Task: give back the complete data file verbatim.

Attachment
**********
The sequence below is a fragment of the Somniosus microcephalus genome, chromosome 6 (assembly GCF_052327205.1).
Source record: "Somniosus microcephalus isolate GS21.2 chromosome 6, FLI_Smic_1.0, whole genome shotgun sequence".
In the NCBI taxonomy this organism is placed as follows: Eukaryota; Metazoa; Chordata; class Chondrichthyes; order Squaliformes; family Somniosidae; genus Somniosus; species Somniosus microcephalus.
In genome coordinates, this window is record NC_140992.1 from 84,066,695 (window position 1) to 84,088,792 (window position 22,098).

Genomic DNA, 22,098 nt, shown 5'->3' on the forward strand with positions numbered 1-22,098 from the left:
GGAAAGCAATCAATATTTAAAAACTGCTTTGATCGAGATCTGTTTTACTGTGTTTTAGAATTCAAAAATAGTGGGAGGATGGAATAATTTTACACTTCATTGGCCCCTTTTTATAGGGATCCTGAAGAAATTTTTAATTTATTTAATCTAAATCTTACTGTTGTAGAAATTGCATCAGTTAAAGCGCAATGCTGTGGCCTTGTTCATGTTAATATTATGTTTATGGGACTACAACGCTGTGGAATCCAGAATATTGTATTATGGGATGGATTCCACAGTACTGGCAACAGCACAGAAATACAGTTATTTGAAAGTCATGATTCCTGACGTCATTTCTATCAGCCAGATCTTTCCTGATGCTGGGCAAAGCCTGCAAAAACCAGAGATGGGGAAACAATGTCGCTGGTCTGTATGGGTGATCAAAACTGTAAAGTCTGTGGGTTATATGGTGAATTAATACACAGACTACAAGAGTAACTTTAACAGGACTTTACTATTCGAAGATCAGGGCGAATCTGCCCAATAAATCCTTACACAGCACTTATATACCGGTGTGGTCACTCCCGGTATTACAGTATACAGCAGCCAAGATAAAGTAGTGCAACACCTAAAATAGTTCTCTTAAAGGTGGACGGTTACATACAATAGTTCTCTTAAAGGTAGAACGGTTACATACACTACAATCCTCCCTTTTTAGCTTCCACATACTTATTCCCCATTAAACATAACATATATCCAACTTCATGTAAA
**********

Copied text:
The sequence below is a fragment of the Somniosus microcephalus genome, chromosome 6 (assembly GCF_052327205.1).
Source record: "Somniosus microcephalus isolate GS21.2 chromosome 6, FLI_Smic_1.0, whole genome shotgun sequence".
In the NCBI taxonomy this organism is placed as follows: Eukaryota; Metazoa; Chordata; class Chondrichthyes; order Squaliformes; family Somniosidae; genus Somniosus; species Somniosus microcephalus.
In genome coordinates, this window is record NC_140992.1 from 84,066,695 (window position 1) to 84,088,792 (window position 22,098).

Genomic DNA, 22,098 nt, shown 5'->3' on the forward strand with positions numbered 1-22,098 from the left:
GGAAAGCAATCAATATTTAAAAACTGCTTTGATCGAGATCTGTTTTACTGTGTTTTAGAATTCAAAAATAGTGGGAGGATGGAATAATTTTACACTTCATTGGCCCCTTTTTATAGGGATCCTGAAGAAATTTTTAATTTATTTAATCTAAATCTTACTGTTGTAGAAATTGCATCAGTTAAAGCGCAATGCTGTGGCCTTGTTCATGTTAATATTATGTTTATGGGACTACAACGCTGTGGAATCCAGAATATTGTATTATGGGATGGATTCCACAGTACTGGCAACAGCACAGAAATACAGTTATTTGAAAGTCATGATTCCTGACGTCATTTCTATCAGCCAGATCTTTCCTGATGCTGGGCAAAGCCTGCAAAAACCAGAGATGGGGAAACAATGTCGCTGGTCTGTATGGGTGATCAAAACTGTAAAGTCTGTGGGTTATATGGTGAATTAATACACAGACTACAAGAGTAACTTTAACAGGACTTTACTATTCGAAGATCAGGGCGAATCTGCCCAATAAATCCTTACACAGCACTTATATACCGGTGTGGTCACTCCCGGTATTACAGTATACAGCAGCCAAGATAAAGTAGTGCAACACCTAAAATAGTTCTCTTAAAGGTGGACGGTTACATACAATAGTTCTCTTAAAGGTAGAACGGTTACATACACTACAATCCTCCCTTTTTAGCTTCCACATACTTATTCCCCATTAAACATAACATATATCCAACTTCATGTAAA